The mission team warned reporters on Saturday not to jump to conclusions if there was no immediate confirmation of landing through Odyssey.
There were “credible reasons”, engineers said, why the UHF signal to Odyssey could be lost during the descent, such as a failure on the satellite or a failure of the transmitter on the rover.
Continued efforts would be made to contact Curiosity in subsequent hours as satellites passed overhead and when Gale Crater came into view of radio antennas on Earth.
“There are situations that might come up where we will not get communications all the way through [to the surface], and it doesn’t necessarily mean that something bad has happened; it just means we’ll have to wait and hear from the vehicle later,” explained Richard Cook, the deputy project manager.
This was emphasized by Allen Chen, the EDL operations lead. His is the voice from mission control that will be broadcast to the world during the descent. He will call out specific milestones on the way down. He said there would be no rush to judgement if the Odyssey link was interrupted or contained information that was “off nominal”.
“I think we proceed under any situation as though the spacecraft is there, and there for us to recover – to find out what happened,” he said.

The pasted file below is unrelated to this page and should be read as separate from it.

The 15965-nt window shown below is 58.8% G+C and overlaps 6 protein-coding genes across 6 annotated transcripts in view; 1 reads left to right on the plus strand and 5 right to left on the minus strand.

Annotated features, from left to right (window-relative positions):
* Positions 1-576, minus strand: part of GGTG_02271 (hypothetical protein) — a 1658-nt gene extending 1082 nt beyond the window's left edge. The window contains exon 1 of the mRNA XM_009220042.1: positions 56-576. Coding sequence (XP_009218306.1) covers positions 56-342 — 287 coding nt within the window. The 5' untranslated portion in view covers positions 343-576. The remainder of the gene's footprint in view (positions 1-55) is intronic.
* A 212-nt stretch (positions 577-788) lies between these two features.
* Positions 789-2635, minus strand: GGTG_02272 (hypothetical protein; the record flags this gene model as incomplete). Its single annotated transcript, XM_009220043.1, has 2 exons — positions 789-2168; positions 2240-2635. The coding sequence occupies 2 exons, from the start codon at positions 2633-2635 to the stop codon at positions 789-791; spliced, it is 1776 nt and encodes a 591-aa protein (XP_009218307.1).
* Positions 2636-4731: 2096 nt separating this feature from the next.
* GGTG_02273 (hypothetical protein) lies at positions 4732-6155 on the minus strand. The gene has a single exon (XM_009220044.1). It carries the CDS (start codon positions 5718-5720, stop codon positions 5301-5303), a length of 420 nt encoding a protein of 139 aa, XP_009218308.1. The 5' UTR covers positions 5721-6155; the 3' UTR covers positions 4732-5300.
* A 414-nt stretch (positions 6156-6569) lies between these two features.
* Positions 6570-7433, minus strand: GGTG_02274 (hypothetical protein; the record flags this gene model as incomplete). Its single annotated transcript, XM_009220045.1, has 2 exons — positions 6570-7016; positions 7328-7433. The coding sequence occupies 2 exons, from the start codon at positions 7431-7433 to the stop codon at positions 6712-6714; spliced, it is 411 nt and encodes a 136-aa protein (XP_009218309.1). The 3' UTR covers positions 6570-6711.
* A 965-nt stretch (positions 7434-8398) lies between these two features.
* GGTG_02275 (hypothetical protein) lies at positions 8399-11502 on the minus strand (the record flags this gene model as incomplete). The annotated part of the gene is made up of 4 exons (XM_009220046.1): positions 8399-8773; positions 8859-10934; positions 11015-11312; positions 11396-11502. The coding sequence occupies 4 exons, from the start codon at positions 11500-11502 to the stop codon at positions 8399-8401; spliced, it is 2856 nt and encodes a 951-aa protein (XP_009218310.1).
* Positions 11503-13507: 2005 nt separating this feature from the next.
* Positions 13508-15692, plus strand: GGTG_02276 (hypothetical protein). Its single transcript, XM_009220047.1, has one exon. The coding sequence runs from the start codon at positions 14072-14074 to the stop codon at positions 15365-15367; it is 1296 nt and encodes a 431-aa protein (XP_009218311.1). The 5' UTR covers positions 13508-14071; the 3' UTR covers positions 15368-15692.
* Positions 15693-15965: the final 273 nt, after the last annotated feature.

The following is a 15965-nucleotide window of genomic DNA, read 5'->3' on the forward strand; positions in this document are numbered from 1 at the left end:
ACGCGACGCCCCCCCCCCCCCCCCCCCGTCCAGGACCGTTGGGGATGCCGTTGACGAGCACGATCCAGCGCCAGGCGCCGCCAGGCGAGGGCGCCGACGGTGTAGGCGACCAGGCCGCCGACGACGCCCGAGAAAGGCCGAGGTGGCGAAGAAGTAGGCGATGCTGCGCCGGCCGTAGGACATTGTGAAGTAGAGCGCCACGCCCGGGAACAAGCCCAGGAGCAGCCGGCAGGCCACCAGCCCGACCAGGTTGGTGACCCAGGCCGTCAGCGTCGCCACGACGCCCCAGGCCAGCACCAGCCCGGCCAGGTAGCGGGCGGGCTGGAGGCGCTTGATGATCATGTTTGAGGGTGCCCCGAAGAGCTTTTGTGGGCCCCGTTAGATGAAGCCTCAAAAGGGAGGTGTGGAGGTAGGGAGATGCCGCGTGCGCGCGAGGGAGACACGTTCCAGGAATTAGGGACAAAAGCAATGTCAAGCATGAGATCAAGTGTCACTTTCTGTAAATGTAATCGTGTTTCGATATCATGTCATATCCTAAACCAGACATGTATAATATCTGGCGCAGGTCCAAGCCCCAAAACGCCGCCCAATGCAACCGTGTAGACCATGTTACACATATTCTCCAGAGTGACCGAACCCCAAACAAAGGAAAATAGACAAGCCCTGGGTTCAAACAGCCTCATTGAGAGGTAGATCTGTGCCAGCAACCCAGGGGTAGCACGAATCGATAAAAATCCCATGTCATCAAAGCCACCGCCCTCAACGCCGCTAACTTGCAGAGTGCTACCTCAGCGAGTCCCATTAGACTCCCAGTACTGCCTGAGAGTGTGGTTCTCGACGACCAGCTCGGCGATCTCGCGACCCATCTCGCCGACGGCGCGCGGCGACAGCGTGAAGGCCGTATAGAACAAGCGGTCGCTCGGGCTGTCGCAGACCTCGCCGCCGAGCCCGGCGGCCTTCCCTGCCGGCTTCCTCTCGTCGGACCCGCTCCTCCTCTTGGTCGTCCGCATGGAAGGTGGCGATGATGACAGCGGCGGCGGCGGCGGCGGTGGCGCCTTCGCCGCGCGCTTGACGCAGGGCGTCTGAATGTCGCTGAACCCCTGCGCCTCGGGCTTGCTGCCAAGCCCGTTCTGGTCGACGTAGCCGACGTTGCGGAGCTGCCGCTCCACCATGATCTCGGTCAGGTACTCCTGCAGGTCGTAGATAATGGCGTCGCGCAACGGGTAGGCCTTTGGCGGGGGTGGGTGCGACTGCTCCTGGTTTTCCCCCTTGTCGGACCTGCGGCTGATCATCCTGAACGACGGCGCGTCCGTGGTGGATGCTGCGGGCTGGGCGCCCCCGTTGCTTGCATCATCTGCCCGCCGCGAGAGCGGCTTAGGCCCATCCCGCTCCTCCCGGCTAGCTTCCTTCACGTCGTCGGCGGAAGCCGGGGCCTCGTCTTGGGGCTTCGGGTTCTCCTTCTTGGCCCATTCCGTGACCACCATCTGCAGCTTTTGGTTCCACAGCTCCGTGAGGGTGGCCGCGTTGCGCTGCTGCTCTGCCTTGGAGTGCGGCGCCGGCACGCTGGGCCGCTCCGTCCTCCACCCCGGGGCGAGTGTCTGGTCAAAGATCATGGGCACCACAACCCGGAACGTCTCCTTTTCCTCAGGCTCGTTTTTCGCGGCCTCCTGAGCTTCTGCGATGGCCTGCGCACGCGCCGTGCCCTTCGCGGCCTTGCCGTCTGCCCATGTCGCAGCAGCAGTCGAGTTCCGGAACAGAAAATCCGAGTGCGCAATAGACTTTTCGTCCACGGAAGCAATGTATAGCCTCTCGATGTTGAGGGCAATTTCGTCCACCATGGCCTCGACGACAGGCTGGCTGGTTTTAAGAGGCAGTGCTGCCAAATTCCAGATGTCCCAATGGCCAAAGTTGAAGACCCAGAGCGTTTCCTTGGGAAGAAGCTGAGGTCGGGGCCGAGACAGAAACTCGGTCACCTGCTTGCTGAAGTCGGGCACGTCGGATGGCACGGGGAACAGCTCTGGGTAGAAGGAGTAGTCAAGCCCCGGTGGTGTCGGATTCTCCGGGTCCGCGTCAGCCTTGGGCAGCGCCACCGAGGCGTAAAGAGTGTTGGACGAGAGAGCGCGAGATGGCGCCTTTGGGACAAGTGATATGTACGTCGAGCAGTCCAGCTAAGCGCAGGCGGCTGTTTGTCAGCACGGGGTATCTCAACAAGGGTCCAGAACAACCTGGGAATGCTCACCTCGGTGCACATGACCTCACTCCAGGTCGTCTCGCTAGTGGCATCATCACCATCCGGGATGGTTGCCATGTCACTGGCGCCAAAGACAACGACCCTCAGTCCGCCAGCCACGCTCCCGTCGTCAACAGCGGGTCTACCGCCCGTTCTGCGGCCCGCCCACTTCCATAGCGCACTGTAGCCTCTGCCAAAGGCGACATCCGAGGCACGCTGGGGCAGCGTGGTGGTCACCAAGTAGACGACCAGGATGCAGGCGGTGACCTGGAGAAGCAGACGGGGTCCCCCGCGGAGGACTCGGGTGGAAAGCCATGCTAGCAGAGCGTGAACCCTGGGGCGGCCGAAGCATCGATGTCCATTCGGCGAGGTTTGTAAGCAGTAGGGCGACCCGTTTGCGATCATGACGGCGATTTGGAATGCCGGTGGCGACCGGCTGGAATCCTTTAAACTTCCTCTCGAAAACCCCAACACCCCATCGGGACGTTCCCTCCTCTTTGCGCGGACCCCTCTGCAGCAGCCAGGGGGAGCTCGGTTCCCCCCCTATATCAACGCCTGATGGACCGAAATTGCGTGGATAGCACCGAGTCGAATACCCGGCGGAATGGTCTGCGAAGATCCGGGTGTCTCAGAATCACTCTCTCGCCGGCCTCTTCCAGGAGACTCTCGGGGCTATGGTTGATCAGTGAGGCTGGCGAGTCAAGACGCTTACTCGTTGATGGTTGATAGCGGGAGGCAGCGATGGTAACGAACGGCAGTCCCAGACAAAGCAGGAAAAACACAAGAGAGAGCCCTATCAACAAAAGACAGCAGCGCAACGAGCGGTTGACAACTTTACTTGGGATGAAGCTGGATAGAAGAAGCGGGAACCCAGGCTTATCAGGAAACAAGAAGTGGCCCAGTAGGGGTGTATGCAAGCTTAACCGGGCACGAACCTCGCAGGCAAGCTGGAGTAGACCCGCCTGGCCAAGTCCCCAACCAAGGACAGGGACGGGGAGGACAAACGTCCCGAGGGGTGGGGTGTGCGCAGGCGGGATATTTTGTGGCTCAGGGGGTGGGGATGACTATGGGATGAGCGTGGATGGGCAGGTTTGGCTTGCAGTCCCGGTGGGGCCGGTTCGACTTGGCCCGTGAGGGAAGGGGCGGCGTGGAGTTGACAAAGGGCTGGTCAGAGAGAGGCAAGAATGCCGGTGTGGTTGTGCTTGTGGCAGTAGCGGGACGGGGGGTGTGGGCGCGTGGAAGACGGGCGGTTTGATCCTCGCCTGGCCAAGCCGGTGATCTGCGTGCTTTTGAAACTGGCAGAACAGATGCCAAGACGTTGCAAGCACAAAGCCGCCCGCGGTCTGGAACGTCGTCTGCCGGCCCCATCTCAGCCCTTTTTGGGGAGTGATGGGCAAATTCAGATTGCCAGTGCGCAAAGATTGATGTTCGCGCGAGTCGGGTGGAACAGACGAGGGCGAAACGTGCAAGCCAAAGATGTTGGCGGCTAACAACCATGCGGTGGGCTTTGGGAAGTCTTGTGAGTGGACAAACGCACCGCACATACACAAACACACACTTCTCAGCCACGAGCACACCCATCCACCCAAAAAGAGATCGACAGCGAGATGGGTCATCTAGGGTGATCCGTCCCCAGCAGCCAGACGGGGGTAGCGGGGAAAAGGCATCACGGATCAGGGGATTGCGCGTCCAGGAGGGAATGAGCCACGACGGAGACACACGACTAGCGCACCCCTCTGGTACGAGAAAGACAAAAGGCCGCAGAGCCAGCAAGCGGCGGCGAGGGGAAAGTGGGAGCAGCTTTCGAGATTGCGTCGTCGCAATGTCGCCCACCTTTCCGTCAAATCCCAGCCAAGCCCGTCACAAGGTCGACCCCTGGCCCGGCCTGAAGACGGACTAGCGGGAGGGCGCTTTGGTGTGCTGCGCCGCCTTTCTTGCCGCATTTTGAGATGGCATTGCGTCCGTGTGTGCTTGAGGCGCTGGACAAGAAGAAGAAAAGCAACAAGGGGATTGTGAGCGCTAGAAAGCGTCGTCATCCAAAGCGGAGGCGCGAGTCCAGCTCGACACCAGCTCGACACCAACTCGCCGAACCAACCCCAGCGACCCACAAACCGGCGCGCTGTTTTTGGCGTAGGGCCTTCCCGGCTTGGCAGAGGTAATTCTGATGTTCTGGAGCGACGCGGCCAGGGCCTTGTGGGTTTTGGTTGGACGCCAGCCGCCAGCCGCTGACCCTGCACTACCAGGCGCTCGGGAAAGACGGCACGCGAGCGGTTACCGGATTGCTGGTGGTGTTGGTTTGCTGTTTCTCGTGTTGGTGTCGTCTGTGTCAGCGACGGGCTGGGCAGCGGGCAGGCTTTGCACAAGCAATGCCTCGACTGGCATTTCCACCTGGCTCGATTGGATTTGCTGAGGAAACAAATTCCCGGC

“That’s the most sensible thing to do. There are only a few instances I think where you could know pretty quickly that we’d be in trouble.”
Curiosity, the big robot rover NASA is sending to Mars, looks in excellent shape for its Monday (GMT) landing.
Curiosity – also known as the Mars Science laboratory (MSL) – was launched from Earth in November last year and is now nearing the end of a 560-million-km journey across space.
To reach its intended touch-down zone in a deep equatorial crater, the machine must enter the atmosphere at a very precise point on the sky.
Engineers told reporters on Thursday that they were close to a bulls-eye.
A slight course correction – the fourth since launch – was instigated last Saturday, and the latest analysis indicates Curiosity will be no more than a kilometre from going straight down its planned “keyhole”.